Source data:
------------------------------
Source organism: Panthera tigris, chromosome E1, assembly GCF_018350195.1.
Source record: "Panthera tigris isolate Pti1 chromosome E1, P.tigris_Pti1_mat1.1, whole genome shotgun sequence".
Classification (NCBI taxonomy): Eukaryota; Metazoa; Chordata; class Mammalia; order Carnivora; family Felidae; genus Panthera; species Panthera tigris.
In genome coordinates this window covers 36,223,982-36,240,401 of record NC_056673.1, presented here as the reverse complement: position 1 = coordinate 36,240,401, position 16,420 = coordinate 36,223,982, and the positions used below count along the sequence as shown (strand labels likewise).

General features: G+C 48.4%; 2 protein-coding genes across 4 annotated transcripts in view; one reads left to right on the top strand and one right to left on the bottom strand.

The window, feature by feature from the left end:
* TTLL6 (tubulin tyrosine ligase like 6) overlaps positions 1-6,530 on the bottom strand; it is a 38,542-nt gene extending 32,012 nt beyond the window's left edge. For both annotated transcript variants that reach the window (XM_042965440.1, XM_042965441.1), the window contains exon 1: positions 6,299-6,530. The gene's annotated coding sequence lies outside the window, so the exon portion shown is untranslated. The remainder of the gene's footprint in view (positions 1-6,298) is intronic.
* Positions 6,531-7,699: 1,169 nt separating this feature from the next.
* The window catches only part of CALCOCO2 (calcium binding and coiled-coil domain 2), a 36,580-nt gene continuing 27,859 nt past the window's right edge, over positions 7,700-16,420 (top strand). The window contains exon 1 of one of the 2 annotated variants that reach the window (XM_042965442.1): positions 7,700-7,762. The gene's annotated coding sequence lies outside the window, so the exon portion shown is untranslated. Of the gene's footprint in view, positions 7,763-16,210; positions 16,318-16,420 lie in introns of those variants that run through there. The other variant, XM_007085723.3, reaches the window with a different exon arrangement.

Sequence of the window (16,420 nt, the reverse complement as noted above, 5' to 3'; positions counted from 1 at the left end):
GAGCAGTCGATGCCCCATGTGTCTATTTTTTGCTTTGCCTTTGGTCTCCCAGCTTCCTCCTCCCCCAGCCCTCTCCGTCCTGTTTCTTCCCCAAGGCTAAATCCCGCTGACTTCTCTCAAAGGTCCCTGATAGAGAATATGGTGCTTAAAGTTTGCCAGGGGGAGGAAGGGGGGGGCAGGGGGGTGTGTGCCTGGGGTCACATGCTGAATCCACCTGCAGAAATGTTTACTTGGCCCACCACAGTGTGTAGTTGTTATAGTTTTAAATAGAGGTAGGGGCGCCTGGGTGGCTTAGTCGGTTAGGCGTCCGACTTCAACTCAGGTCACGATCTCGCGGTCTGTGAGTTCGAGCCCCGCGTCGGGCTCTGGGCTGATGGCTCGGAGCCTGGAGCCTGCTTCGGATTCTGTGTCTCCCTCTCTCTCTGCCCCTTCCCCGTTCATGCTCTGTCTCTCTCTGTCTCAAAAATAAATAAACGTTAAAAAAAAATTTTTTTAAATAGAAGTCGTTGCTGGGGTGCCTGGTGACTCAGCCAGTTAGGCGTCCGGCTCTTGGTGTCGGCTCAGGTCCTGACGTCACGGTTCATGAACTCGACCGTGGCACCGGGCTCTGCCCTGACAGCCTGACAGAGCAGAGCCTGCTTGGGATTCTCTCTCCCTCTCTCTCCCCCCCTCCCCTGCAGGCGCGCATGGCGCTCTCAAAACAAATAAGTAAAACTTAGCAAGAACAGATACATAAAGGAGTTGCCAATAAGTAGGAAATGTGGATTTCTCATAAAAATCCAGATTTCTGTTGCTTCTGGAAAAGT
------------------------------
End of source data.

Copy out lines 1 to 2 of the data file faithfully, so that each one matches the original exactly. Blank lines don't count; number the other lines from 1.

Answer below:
Source organism: Panthera tigris, chromosome E1, assembly GCF_018350195.1.
Source record: "Panthera tigris isolate Pti1 chromosome E1, P.tigris_Pti1_mat1.1, whole genome shotgun sequence".